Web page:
Doctor of Philosophy (Ph.D.)
Degree Granting Department
Rays HY Jiang, Ph.D.
Gloria C. Ferreira, Ph.D.
John H. Adams, Ph.D.
Vladimir Uversky, Ph.D.
Yu Chen, Ph.D.
artemisinin, atovaquone, drug resistance, K13, malaria
The malaria parasite Plasmodium falciparum is responsible for about 500,000 deaths a year and is evolving resistance to the front-line treatment of artemisinin-based combination therapy. Resistance is currently confined to South East Asia, however millions of lives will be at risk if resistance spreads to Africa. Understanding the mechanism of resistance to artemisinins would aid containment strategies to prevent the spread of artemisinin resistance. There is also an urgent need to accelerate drug discovery since drug resistance has already been documented to all existing antimalarials. Here, I report on our efforts to understand the function of the gene k13, the gene with the strongest association with artemisinin resistance, and the potential genetic mechanisms associated with resistance to atovaquone, another widely used antimalarial.
To precisely study the transcriptome characteristics of an isogenic k13 dysregulation mutant and wild type strain, I developed a new computational algorithm called Dephasing Identifier (DI) that is capable of identifying the genes dysregulated in cell cycle shifts. DI is designed to solve the problem of pinpointing important patterns in complex genomics data with temporal sequences that cannot be resolved by standard pair-wise comparison methods, by using an innovative method that leverages external reference data for systematic comparisons. In the k13 study, I demonstrated that the algorithm identifies co- regulated gene sets that have consistent annotated functions. The DI algorithm successfully identified aberrantly early DNA replication as the driving process of transcriptome changes in the mutant.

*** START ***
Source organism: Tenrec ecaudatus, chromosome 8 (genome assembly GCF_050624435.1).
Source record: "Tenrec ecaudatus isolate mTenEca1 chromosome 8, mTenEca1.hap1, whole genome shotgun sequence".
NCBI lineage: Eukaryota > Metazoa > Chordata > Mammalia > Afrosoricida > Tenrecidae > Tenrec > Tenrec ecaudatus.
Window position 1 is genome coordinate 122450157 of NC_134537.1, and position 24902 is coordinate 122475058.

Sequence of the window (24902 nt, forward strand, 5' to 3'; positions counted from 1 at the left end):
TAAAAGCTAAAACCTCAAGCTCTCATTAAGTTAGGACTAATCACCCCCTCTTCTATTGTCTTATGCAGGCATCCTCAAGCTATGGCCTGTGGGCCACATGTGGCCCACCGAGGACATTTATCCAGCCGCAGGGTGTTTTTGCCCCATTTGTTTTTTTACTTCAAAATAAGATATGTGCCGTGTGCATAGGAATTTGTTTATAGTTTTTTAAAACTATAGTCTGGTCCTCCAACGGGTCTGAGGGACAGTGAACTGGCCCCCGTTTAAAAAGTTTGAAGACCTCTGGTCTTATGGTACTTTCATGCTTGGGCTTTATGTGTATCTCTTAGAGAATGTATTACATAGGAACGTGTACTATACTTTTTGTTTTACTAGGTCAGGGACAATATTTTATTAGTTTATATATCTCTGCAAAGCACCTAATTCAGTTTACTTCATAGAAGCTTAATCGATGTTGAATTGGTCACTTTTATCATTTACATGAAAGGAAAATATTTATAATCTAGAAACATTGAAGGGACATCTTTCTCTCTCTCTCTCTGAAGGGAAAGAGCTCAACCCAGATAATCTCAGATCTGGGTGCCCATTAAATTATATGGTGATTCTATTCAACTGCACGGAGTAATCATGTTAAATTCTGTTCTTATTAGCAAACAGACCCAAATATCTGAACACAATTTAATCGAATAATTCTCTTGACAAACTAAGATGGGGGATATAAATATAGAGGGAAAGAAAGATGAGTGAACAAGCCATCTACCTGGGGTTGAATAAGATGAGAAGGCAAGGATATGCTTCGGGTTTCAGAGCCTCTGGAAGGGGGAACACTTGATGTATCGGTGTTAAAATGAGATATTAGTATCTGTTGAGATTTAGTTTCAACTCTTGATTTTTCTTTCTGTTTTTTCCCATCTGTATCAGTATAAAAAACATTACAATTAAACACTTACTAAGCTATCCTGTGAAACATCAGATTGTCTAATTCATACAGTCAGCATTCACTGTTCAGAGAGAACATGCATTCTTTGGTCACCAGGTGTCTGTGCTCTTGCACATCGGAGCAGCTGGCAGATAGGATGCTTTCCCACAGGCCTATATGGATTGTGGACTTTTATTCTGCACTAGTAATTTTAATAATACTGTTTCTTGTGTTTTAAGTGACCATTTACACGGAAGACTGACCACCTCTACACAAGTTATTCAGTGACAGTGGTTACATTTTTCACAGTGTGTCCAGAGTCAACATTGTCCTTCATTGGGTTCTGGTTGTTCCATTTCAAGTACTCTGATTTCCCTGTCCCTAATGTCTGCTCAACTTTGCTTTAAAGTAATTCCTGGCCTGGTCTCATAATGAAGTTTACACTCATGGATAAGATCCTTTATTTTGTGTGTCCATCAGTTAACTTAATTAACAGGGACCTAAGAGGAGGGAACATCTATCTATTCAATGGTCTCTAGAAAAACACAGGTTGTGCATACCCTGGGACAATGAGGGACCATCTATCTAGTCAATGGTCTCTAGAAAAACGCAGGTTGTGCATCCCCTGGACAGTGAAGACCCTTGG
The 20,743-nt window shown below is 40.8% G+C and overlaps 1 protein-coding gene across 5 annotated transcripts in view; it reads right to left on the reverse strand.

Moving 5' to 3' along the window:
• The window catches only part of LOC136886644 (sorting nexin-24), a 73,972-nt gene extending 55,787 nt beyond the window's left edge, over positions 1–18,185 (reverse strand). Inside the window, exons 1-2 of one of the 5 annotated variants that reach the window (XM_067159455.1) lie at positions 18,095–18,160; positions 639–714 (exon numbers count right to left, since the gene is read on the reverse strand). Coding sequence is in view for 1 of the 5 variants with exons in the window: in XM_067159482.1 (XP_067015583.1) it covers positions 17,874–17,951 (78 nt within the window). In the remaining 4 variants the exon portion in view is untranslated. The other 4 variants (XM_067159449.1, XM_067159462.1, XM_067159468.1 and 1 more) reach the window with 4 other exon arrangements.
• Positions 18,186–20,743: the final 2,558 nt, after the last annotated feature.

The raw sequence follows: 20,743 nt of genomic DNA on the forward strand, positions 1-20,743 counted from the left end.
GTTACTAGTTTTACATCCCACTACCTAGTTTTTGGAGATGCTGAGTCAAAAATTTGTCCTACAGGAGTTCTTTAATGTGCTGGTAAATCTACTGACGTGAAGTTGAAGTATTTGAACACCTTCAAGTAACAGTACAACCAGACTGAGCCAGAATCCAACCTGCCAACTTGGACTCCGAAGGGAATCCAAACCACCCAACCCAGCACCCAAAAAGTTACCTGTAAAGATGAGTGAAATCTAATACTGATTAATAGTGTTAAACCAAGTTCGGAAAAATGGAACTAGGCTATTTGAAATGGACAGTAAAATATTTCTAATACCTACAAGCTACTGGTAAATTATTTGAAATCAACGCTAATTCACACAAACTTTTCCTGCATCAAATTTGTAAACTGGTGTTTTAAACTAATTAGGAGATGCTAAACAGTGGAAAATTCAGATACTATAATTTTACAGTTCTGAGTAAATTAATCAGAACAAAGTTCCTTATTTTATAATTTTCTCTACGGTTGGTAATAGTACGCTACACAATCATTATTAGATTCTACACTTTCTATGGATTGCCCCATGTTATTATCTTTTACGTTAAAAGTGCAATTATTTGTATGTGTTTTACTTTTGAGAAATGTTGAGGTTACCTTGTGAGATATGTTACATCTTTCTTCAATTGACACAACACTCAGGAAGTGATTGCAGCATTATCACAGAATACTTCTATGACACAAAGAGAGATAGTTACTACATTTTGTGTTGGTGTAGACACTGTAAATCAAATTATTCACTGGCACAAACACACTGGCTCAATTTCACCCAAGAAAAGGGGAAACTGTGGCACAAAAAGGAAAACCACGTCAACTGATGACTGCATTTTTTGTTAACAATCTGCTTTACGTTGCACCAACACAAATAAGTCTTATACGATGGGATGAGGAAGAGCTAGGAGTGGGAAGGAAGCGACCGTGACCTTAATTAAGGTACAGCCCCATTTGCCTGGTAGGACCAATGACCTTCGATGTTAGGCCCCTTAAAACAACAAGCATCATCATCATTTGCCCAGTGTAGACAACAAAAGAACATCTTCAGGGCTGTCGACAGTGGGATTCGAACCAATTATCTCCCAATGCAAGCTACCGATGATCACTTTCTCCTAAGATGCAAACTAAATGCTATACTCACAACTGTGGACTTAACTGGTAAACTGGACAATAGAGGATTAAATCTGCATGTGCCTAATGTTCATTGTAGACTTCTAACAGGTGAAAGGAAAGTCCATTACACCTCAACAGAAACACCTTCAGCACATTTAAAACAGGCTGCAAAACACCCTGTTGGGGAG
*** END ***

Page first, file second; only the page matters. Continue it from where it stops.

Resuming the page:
To understand genome-wide changes that occurred in a set of atovaquone resistance stains, I analyzed whole genome sequencing data previously generated for a P. falciparum strain that underwent in vitro atovaquone selection to create atovaquone resistant strains. I systematically analyzed the genomes of these strains to search for significant genetic changes associated with atovaquone resistance; and used stringent criteria to identify genes involved in regulating transcription and protein modifications as acquiring non- synonymous mutations. Additionally, copy number variations in plasmepsin genes, a family known to be involved in resistance, were found in the resistant strains.
In summary, genomics and transcriptomics technologies can be used to rapidly identify resistance mechanisms allowing for faster adjustment of current containment strategies. Future research on the critical targets identified in this study can aid new drug discovery efforts and novel control strategies.
Scholar Commons Citation
Gibbons, Justin Allan, "Genomics and Transcriptomics Approaches to Understanding Drug Resistance Mechanisms in the Malaria Parasite Plasmodium falciparum" (2019). USF Tampa Graduate Theses and Dissertations.